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April 11, 2019 | Pipeline Progress: Trans Mountain CEO Ian Anderson Reflects on the Project So Far

Stewart Muir is founder and executive director of the Resource Works Society, a Vancouver-based group open to participation by British Columbians from all walks of life who are concerned about their future economic opportunities. He is an author, journalist and historian with experience on three continents including a financial editor of The Vancouver Sun responsible for mining and markets coverage. Since Resource Works was established in 2014, the group has gained international recognition for its practical approach to the public challenges of responsible natural resource development and use.

Here’s a rare interview with the chief executive of what is surely Canada’s most talked about infrastructure project: a twinned crude oil pipeline to the west coast of British Columbia.

It’s a saga that is now seven years in the making: the twinning of the Trans Mountain pipeline that will eventually elevate the national wealth of Canada by securing fair market value for Alberta crude oil. It’s a project that has faced obstacles at every turn. After the acquisition of Trans Mountain by the Canadian government, company CEO Ian Anderson stayed on in the role. Below is the transcript of an April 5, 2019 interview with Anderson. It was conducted by Peter Tertzakian and Jackie Forrest for their Calgary-based Arc Energy Ideas podcast. Italics represent questions from the two interviewers. Our transcript does not indicate which interviewer is doing the asking. For that, check out the podcast itself.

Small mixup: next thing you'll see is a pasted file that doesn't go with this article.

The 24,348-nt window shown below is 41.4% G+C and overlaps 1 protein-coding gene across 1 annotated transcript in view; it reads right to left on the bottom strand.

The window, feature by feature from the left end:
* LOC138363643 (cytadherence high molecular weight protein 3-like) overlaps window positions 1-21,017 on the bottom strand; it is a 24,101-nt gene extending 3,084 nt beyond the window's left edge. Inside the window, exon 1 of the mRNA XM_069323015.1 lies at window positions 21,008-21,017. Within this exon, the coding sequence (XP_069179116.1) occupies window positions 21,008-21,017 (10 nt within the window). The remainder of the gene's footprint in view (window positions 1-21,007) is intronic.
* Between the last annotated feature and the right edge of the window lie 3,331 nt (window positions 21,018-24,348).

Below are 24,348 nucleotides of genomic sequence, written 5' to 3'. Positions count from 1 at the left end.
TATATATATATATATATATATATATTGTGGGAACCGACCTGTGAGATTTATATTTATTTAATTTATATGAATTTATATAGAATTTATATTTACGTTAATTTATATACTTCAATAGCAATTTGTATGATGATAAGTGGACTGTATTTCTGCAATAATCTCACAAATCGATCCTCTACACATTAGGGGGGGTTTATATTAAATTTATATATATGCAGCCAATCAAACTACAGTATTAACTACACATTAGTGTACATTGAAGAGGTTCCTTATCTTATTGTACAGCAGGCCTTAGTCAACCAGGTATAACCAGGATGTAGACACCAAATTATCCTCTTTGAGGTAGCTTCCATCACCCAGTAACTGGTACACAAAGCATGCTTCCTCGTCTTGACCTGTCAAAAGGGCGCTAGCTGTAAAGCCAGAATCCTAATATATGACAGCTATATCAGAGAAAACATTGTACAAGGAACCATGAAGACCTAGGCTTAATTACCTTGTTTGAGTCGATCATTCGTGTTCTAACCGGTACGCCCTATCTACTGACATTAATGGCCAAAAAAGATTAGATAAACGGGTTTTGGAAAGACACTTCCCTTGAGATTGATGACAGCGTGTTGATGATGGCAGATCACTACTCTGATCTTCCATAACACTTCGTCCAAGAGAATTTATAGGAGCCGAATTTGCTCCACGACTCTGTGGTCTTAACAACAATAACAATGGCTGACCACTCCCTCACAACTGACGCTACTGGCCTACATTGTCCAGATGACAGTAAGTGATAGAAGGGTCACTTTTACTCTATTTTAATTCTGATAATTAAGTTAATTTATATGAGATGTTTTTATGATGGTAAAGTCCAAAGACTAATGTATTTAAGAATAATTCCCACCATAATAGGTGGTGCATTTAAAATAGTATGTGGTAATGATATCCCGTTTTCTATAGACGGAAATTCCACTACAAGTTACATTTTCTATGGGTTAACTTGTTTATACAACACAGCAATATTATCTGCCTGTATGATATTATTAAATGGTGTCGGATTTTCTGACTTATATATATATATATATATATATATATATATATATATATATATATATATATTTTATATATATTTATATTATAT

Listen to the podcast

Peter Tertzakian: This is the Arc Energy Ideas Podcast with Peter Tertzakian and Jackie Forrest exploring trends that influence the energy business. Welcome back, I’m Peter Tertakian and it’s April 4th 2019.

Jackie Forrest: I’m Jackie Forrest. Well, today we have a guest to our podcast, we want to welcome Ian Anderson, president and CEO of Trans Mountain Corporation. Welcome.

post-image.jpgIan Anderson: Thanks for having me.

Today is an opportunity to learn more about this important project. I know many of our listeners probably know a bit about it already. It’s an existing 300,000 barrel a day pipeline wanting to expand to 890,000 barrels a day, connecting Alberta oil with our Canadian west coast for shipment to Asia and the US West Coast. So today we’re going to talk about the history of the pipeline expansion project, we’re going to clarify some facts from fiction on the project.

There’s definitely a lot of questions around the environmental impacts and we want to make sure that we get the facts right as well as the next steps. We will start with the history.

I have this book, one of the original corporate Trans Mountain books on the original construction. It was constructed in 1953, in operation for 65 years, and there’s been some changes along the way, isn’t that right, Ian?

Yes, that is absolutely right, Peter. I’ve got the same book and I look at it frequently and hope to write another one. The original pipeline was commissioned after an act of Parliament actually in 1951, designed to move ever increasing Western Sedimentary Basin production to west coast of North America markets whether that was British Columbia or California. So, 1951 – act in parliament, and completed 1953 at a capital cost about $93 million. Came into service in October 1953. Which is quite remarkable as it went over two mountain ranges at least and even in 1953 that was a real engineering feat. There was an expansion about a decade ago.  We completed the first phase of this major expansion in 2007/2008 when we completed the twinning of the pipeline through Jasper National Park and Mount Robson Provincial Park. At that point we went from 225,000 barrels a day up to the current 300,000 barrels a day and in our mind it was the first step towards a staged expansion of the asset to the West Coast as shippers and producers looking for more access.

So just before we move on, give a little context in terms of size I always like to do that so 300,000 barrels a day and what is the Trans Mountain the proposal to take it up to?